Vaginal Thrush is one of the most common infections affecting the genitals. A yeast called Candida albicans is responsible for the infection and discomfort caused in most cases.   Thrush displays the classical symptoms of a vaginal itch and a discharge. The itch may also sometimes be described as a burning sensation. The discharge varies between individuals and may be of a watery consistency or thicker perhaps similar to yogurt.   Should I see a doctor? It is very important that if any of the following apply, the assistance of a doctor is sought.

  • If you are a first time sufferer.
  • If you are pregnant or likely to be pregnant.
  • If there is any abnormal or irregular vaginal bleeding.
  • If you are under 16 or over 60 years of age.
  • If there is any associated pain with the above symptoms.
  • If you have had more than 2 previous attacks in the past 6 months.
  • If you have a history or have recently been exposed to any other sexually transmitted diseases.
  • If there is any pain on urination (going to the toilet).
  • If there are any sores blisters or ulcers in the vaginal area.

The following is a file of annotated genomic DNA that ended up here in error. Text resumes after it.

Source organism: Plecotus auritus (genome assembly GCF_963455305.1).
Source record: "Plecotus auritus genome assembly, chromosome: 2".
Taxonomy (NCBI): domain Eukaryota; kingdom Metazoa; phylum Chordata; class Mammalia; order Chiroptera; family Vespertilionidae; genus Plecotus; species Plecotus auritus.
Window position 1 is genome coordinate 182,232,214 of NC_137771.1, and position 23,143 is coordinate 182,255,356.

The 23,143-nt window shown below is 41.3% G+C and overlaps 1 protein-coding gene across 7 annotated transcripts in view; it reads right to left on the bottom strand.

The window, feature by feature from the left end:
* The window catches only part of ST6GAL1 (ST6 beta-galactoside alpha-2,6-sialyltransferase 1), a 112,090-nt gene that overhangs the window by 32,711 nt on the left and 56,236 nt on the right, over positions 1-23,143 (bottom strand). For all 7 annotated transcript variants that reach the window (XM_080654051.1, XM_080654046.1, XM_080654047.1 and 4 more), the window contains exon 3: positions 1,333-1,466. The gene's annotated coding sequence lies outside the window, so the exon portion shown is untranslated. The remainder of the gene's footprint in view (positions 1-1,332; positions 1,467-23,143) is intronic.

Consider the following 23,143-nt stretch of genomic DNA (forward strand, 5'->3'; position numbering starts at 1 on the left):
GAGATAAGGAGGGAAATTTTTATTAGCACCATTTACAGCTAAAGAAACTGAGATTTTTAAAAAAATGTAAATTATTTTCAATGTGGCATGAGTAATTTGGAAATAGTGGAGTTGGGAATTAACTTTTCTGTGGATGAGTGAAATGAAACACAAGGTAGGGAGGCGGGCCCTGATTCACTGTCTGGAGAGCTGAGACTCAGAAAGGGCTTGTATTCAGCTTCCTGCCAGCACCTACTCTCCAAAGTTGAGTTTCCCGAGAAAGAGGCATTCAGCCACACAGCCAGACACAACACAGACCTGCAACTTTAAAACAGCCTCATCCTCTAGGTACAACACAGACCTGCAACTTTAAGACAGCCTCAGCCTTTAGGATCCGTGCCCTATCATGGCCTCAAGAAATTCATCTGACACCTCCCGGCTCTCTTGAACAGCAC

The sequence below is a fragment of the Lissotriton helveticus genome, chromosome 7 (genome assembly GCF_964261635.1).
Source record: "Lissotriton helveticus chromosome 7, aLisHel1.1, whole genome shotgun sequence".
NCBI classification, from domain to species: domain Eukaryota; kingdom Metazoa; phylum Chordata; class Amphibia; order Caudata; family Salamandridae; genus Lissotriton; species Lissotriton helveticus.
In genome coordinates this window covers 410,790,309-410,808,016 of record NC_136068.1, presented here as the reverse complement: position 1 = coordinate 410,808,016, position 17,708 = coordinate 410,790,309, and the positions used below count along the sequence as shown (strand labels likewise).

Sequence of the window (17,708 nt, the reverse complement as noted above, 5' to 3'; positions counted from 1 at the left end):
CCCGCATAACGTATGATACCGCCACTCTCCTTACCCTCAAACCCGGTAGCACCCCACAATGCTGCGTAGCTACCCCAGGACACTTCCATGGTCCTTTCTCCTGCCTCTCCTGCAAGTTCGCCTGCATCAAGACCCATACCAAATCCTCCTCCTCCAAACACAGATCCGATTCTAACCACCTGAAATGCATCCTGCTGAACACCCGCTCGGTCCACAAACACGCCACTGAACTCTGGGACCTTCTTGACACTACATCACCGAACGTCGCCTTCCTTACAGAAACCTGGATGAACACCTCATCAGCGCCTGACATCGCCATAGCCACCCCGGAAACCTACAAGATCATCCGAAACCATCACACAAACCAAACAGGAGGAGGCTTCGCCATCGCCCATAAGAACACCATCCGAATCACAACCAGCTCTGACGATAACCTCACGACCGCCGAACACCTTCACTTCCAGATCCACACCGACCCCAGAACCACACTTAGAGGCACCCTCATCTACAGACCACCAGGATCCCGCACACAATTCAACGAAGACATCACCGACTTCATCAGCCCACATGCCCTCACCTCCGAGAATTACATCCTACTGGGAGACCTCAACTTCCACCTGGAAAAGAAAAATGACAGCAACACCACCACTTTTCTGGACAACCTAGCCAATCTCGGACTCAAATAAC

There are currently two possibilities for the treatment of Thrush available at your local pharmacy for you to purchase. One is called Clotrimazole and the other called Fluconazole.   Important Note: When using either of these preparations make sure you follow any printed directions and consult a medical professional if there is no improvement within 7 days. You should expect to notice some improvement in the condition within 3 days following a single dose treatment although this is not always the case.


  Clotrimazole is available in two forms, a pessary (vaginal tablet) and a cream. The choice of dosage form is important and should be carefully considered. If the infection is deep inside the vagina then the pessary is the better choice, however if it is mainly towards the outside of the body then the cream may be the better choice. The use of either of the items should be discussed fully with a pharmacist before purchasing.     See: How to use pessaries or vaginal cream


  Fluconazole is a preparation that is swallowed orally rather than being applied to the site of the infection. This product acts in a central manner rather than at the site of action. Fluconazole may interfere with other medicines you may be taking and its use should be discussed with a pharmacist.

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